We’re back with part two of our IT Exam Prep blog series.

Picking up where we left off, there are five key areas where we expect you’ll likely be scrutinized closely at your next exam cycle:

  • Cybersecurity
  • Business continuity management
  • Outsourcing and third-party vendors
  • Governance and management engagement
  • Strategic planning

Of these, the most challenging, and most important, for smaller institutions might be governance and management engagement; the CAMELS “M”. This is true because often smaller institutions may have a more informal reporting structure.

For example, relevant issues may be discussed in committees and may even be reported upstream—but they may not be sufficiently documented. The issue is not just a matter of how you engage and report to senior management and the board, but rather, how you document that the necessary practices are in place. This is important when discussing day-to-day operational matters, but even more important when addressing issues of long-term strategic significance.

Although documenting management engagement can be particularly challenging, institutions must focus on all areas when prepping for an exam. You may not have time to rigorously prepare for every aspect, but you cannot afford to be lax in any one area, as examiners expect all areas of information security to be addressed. However, even if you are not where you need (or want) to be in any particular area, knowing where you are will often buy you additional time.

Our experience is that examiners will often give you additional time to address an issue if they know A) you are aware of it, and B) you have a plan in place (including a timeline) to address it. In short, if you haven’t had the opportunity to conduct a BCM exercise in the past 12 months, at least acknowledge it and have one on the calendar for the near future.

Ransomware on The Rise

As we discussed here and here, both the pandemic and cybersecurity will continue to dominate the infosec landscape for the foreseeable future, and because of that, are sure to receive special consideration during your next exam cycle. In particular, ransomware is a hot-button issue for examiners as attacks have been accelerating and cybercriminals capitalize on the security vulnerabilities and disruption caused by more employees working from home.

These malicious destructive malware attacks are becoming more targeted, more sophisticated and more costly, according to the FBI. Even more disconcerting is the fact that modern ransomware variants can not only lock data in place so that it’s no longer available to the institution but also exfiltrate data, making a secondary data disclosure attack much more likely. Another recent variant locks your data and initiates a distributed denial of service (DDoS) attack against your website if you don’t respond.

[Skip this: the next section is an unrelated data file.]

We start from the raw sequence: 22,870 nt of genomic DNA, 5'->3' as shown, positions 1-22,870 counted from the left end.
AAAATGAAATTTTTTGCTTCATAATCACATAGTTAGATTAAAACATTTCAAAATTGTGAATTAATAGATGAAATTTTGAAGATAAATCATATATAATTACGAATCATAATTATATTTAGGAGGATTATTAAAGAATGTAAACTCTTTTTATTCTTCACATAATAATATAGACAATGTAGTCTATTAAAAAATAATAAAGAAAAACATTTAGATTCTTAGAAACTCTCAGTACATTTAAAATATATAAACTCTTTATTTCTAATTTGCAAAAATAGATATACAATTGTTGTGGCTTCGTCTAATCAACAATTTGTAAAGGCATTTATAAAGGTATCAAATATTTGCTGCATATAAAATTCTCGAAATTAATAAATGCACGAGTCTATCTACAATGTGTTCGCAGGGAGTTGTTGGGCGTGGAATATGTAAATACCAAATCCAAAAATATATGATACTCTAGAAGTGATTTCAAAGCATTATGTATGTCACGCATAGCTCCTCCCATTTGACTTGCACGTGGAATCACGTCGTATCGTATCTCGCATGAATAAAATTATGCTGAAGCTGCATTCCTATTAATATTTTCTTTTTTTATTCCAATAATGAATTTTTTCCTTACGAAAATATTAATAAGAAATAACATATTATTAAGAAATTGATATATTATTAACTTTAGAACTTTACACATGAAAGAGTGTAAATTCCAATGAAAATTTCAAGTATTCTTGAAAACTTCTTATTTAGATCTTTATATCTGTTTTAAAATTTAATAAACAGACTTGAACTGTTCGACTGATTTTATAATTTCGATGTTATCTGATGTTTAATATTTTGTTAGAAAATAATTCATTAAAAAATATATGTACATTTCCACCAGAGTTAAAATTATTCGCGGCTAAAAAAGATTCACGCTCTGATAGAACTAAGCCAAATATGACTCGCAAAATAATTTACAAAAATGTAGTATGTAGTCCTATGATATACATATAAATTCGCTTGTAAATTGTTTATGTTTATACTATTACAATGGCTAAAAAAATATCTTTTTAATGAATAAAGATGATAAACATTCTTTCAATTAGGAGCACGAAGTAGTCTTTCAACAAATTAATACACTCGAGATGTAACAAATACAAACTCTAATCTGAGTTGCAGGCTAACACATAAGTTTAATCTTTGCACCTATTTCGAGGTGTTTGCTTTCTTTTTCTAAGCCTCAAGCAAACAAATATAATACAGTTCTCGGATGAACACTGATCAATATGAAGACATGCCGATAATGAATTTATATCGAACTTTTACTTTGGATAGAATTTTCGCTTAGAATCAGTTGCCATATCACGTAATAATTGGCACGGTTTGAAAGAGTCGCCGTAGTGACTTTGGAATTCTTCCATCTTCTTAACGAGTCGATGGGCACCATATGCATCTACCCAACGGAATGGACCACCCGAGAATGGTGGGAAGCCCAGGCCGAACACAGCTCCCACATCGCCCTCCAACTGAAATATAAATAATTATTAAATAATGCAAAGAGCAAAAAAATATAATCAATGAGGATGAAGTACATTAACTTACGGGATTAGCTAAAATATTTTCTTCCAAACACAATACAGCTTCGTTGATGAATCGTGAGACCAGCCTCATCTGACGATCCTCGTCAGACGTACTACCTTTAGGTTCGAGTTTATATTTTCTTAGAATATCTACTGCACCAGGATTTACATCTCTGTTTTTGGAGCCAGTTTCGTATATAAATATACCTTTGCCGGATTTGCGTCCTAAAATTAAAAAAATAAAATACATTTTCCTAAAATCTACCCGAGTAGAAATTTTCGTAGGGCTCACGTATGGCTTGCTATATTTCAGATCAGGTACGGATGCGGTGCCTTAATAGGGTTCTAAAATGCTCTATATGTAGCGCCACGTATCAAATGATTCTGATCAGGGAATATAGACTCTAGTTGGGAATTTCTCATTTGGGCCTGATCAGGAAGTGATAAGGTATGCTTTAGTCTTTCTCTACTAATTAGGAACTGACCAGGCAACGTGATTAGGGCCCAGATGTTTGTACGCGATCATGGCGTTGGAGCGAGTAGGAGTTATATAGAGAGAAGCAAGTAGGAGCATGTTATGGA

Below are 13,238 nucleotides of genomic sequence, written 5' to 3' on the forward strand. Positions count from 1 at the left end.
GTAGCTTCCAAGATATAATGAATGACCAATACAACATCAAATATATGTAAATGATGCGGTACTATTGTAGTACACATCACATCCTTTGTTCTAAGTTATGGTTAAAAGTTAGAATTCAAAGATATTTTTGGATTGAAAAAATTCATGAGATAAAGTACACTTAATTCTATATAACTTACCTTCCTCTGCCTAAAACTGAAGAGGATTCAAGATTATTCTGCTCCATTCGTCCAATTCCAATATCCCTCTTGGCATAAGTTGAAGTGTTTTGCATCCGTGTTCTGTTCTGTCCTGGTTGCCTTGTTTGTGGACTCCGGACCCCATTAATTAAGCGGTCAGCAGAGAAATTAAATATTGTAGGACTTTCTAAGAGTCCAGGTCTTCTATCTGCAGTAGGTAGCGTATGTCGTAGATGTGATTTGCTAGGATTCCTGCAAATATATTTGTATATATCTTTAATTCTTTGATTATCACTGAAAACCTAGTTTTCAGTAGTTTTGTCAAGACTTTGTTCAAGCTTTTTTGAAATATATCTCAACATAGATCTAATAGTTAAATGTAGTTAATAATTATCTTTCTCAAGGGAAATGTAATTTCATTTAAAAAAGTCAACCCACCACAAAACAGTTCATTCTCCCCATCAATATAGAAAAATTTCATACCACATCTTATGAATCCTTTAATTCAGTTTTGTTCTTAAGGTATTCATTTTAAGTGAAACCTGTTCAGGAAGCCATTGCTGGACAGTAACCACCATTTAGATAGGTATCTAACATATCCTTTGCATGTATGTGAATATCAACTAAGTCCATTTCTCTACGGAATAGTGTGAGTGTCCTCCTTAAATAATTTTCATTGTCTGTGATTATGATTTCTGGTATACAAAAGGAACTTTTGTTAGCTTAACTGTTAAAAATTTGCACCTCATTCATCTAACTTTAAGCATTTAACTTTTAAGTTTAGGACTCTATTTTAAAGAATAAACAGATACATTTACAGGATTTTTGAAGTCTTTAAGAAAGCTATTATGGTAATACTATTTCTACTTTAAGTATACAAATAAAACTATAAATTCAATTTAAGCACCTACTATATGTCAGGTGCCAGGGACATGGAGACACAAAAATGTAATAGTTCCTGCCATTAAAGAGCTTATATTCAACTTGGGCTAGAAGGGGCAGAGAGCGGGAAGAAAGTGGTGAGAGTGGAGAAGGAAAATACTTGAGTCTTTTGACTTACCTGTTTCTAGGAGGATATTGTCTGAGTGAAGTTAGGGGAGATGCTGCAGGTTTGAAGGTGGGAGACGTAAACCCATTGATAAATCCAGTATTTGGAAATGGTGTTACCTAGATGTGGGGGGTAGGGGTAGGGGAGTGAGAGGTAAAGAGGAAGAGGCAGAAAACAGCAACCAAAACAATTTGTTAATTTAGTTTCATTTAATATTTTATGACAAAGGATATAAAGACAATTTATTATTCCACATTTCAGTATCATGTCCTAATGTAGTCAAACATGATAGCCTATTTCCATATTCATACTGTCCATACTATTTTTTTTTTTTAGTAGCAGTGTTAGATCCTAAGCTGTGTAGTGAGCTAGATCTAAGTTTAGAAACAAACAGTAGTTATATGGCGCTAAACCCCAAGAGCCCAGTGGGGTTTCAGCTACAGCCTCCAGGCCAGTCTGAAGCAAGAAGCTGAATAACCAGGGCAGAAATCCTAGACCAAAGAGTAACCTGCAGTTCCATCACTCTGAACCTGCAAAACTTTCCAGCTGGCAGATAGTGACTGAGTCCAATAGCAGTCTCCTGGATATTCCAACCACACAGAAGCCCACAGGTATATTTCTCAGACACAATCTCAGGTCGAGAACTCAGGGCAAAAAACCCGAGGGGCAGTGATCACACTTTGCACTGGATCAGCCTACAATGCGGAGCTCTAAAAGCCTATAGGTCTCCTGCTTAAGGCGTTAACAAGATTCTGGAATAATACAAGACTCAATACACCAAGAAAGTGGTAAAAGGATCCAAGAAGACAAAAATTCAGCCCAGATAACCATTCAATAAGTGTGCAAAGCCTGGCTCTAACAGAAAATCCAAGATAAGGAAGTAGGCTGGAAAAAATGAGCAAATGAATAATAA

Resiliency

One common denominator between all five areas of focus is the concept of “resiliency”, which is the ability to withstand and recover from unplanned and unanticipated events. Examiners increasingly want to see a proactive approach to resilience, and when institutions implement the proper measures ahead of time, this can reduce their risk of operational downtime during a cyberattack, pandemic, natural disaster or another event.

Simply put, once ingrained into your practices and procedures, the reactive measures taken today become the proactive measures of tomorrow. Also, don’t forget to build resiliency into all future initiatives. If the initiative is important enough to implement and maintain, it’s important enough to protect from downtime.

Today, banks and credit unions are taking advantage of a host of resources to mitigate ransomware and other IT security issues, including the Cybersecurity Assessment Tool (CAT), the National Institute of Standards and Technology (NIST) Cybersecurity Framework (CSF), and the Ransomware Self-Assessment Tool (R-SAT). In addition, consulting with a third-party IT expert can help institutions better prepare for assessments and respond to difficult questions from examiners.

The bottom line is that regardless of the format regulators require for an examination, you can expect them to address a wide variety of areas. So, focus on the areas outlined here and in part one of this series, but be prepared to discuss all the relevant actions your institution is undertaking.

23 Feb 2021
Part 1 - Financial Institutions, Know What to Expect at Your Next Regulatory IT Exam

Financial Institutions, Know What to Expect at Your Next Regulatory IT Exam

Part 1 - Financial Institutions, Know What to Expect at Your Next Regulatory IT Exam

While sometimes the IT examination is separate, most of the time it’s incorporated into the Safety & Soundness exam. Regulatory examinations like Safety & Soundness are designed to assess the financial health and risk management practices of a financial institution, and the results are expressed as a number “grade” from 1 (highest) to 5 (lowest). An information technology (IT) exam is narrower in scope and utilizes four components to assess information management maturity: Audit, Management, Development and Acquisition, and Support and Delivery (AMDS).